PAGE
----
Leaving Tuscany, the region in which he grew up and made his name as a coach, for Naples, the city of his birth, Sarri promised that he would not change ahead of the next big step in his coaching career. Amid the reflections and affirmations, however, one particular statement the 56-year old made stood out. With a cheeky nod to the past, he proffered, “In order to be a good jockey, you needn’t have been a horse first.”
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“A jockey doesn’t have to have been born a horse.” Arrigo Sacchi was answering the naysayers directly, though over the years his Milan team would do it for him. For years calcio had been synonymous with catenaccio, a defence-first style of football predicated on man-marking, chaotic pressing and counter-attacking. Helenio Herrera, coach of the ‘Grande Inter’ team of the 1960s, arguably encapsulated the ideology with one of his many sayings: “taca la bala” or “attack the ball.” This meant dispensing with any kind of over-elaboration, that players had to defend with focus on the ball and attack with simplicity and speed once the ball was theirs.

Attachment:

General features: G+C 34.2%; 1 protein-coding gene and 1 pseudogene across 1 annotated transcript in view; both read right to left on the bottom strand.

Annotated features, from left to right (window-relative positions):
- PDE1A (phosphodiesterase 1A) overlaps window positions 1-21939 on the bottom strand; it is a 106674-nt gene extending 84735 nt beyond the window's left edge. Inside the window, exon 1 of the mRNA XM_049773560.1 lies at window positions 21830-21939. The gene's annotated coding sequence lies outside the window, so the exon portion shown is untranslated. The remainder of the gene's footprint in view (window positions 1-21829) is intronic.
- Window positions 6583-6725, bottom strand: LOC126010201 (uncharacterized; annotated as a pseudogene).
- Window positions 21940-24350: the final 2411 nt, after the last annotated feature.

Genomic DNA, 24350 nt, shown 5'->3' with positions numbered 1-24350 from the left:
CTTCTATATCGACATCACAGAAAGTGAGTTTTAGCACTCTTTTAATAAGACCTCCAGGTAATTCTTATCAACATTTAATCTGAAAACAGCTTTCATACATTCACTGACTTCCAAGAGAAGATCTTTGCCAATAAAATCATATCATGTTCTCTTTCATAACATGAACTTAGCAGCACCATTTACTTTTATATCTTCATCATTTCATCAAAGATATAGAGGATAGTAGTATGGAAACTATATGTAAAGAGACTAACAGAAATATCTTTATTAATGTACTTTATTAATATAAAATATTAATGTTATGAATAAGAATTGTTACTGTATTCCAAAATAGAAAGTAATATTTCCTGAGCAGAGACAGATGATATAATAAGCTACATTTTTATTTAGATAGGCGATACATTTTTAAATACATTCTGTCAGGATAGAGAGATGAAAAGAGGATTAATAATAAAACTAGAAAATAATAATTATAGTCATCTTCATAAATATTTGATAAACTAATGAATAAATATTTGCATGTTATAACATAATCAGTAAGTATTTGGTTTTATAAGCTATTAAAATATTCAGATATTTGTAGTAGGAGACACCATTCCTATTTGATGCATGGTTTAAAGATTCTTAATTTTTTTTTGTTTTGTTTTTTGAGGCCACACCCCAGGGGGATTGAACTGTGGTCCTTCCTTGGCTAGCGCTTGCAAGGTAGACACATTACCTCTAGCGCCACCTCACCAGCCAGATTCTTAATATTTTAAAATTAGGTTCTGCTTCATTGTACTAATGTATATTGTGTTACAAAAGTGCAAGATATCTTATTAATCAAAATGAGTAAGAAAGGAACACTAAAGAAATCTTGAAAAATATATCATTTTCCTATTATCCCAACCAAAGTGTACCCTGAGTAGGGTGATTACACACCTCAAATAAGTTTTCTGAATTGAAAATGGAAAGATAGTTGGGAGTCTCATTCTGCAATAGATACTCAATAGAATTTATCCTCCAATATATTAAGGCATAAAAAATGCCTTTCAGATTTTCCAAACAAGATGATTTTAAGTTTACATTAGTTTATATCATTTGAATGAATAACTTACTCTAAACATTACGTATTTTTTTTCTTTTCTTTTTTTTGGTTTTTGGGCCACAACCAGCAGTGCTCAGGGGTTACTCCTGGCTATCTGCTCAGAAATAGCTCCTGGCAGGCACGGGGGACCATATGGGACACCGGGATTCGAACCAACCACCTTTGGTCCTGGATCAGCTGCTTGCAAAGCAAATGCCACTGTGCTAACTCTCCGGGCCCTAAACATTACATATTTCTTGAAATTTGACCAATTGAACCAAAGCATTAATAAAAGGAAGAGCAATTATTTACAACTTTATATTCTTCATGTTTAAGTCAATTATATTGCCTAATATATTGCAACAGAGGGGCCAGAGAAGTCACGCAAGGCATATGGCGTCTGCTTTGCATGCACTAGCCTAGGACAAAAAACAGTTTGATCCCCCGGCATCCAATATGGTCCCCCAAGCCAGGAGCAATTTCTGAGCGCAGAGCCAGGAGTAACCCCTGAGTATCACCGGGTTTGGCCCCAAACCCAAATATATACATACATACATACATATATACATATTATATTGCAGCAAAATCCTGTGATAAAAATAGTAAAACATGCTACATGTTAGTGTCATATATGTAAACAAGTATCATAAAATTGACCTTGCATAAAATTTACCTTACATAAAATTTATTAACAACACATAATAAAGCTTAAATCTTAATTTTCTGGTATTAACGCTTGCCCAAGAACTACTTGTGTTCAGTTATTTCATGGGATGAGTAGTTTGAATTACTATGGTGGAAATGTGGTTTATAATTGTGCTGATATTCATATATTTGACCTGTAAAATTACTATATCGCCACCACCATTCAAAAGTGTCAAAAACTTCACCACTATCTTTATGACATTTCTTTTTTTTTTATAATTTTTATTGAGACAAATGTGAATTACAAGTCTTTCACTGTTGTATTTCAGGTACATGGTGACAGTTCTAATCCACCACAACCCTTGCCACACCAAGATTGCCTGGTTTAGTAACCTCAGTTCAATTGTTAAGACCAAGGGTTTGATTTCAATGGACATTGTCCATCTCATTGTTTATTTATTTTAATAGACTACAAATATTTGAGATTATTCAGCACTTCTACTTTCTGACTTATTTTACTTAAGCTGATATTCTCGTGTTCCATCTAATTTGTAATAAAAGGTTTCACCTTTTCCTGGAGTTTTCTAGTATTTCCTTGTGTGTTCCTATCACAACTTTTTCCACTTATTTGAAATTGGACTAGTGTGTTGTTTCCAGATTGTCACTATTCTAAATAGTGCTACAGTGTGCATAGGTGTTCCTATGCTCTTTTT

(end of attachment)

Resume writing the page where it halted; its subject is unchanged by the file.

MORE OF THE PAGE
The top Italian teams, with the occasional exception, had been ‘attacking the ball’ for many a year when Sacchi was controversially hired by Silvio Berlusconi to reform and bring success back to a club thirsting for silverware; Milan hadn’t won the Scudetto in eight years by the time Sacchi took charge after productive spells with Parma, Rimini and Fiorentina’s Primavera.
A former shoe salesman, Sacchi had visions of attacking football different to the predominant methods in Italy at the time. He wanted a more proactive way of playing, one where man-to-man defence and quick counter-attacks were not the primary tenets. Instead of attacking the ball, he wanted his players to control and attack space, the aim being to incrementally increase the space covered by his team when with the ball and to effectively minimise it when without. This idea no doubt had its origins in Totaalvoetbal, the Dutch concept formulated in the 1960s.
Sacchi’s focus on space bled into his ideas on marking and pressing. From the 1960s to the 1990s football in Italy had generally been associated with man-marking. In contrast, Sacchi’s football entailed a concentration on specific zones. Instead of individuals relentlessly tracking individuals around the pitch he wanted his team to have greater retention of overall defensive shape. Zonal marking, as he would have it, included two other reference points including the ball; the team-mate, and the opponent.